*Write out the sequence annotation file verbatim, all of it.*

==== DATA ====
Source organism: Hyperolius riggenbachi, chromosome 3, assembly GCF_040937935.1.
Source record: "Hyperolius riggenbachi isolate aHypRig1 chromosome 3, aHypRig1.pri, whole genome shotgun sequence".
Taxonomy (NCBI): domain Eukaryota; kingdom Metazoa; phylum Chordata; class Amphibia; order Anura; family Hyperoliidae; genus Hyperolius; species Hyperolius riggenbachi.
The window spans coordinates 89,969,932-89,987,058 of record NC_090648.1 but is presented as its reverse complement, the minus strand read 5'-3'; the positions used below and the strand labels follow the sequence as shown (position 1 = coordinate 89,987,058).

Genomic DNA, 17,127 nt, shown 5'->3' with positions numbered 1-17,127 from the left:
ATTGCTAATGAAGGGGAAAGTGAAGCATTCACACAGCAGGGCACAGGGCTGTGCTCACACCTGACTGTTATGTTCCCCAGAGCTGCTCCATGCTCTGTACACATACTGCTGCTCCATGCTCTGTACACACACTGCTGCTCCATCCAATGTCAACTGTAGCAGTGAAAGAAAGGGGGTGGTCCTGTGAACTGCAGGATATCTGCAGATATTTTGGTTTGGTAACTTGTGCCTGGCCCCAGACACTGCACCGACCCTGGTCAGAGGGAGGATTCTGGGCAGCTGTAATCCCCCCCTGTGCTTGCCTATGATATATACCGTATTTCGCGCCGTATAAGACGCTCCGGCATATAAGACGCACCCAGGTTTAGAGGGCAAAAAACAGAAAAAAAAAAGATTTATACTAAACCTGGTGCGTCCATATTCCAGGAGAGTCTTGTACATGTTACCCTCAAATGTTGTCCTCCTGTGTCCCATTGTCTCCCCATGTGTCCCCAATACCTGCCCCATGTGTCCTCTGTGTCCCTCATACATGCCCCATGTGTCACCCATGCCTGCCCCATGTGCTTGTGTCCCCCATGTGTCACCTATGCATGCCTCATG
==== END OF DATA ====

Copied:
Source organism: Hyperolius riggenbachi, chromosome 3, assembly GCF_040937935.1.
Source record: "Hyperolius riggenbachi isolate aHypRig1 chromosome 3, aHypRig1.pri, whole genome shotgun sequence".
Taxonomy (NCBI): domain Eukaryota; kingdom Metazoa; phylum Chordata; class Amphibia; order Anura; family Hyperoliidae; genus Hyperolius; species Hyperolius riggenbachi.
The window spans coordinates 89,969,932-89,987,058 of record NC_090648.1 but is presented as its reverse complement, the minus strand read 5'-3'; the positions used below and the strand labels follow the sequence as shown (position 1 = coordinate 89,987,058).

Genomic DNA, 17,127 nt, shown 5'->3' with positions numbered 1-17,127 from the left:
ATTGCTAATGAAGGGGAAAGTGAAGCATTCACACAGCAGGGCACAGGGCTGTGCTCACACCTGACTGTTATGTTCCCCAGAGCTGCTCCATGCTCTGTACACATACTGCTGCTCCATGCTCTGTACACACACTGCTGCTCCATCCAATGTCAACTGTAGCAGTGAAAGAAAGGGGGTGGTCCTGTGAACTGCAGGATATCTGCAGATATTTTGGTTTGGTAACTTGTGCCTGGCCCCAGACACTGCACCGACCCTGGTCAGAGGGAGGATTCTGGGCAGCTGTAATCCCCCCCTGTGCTTGCCTATGATATATACCGTATTTCGCGCCGTATAAGACGCTCCGGCATATAAGACGCACCCAGGTTTAGAGGGCAAAAAACAGAAAAAAAAAAGATTTATACTAAACCTGGTGCGTCCATATTCCAGGAGAGTCTTGTACATGTTACCCTCAAATGTTGTCCTCCTGTGTCCCATTGTCTCCCCATGTGTCCCCAATACCTGCCCCATGTGTCCTCTGTGTCCCTCATACATGCCCCATGTGTCACCCATGCCTGCCCCATGTGCTTGTGTCCCCCATGTGTCACCTATGCATGCCTCATG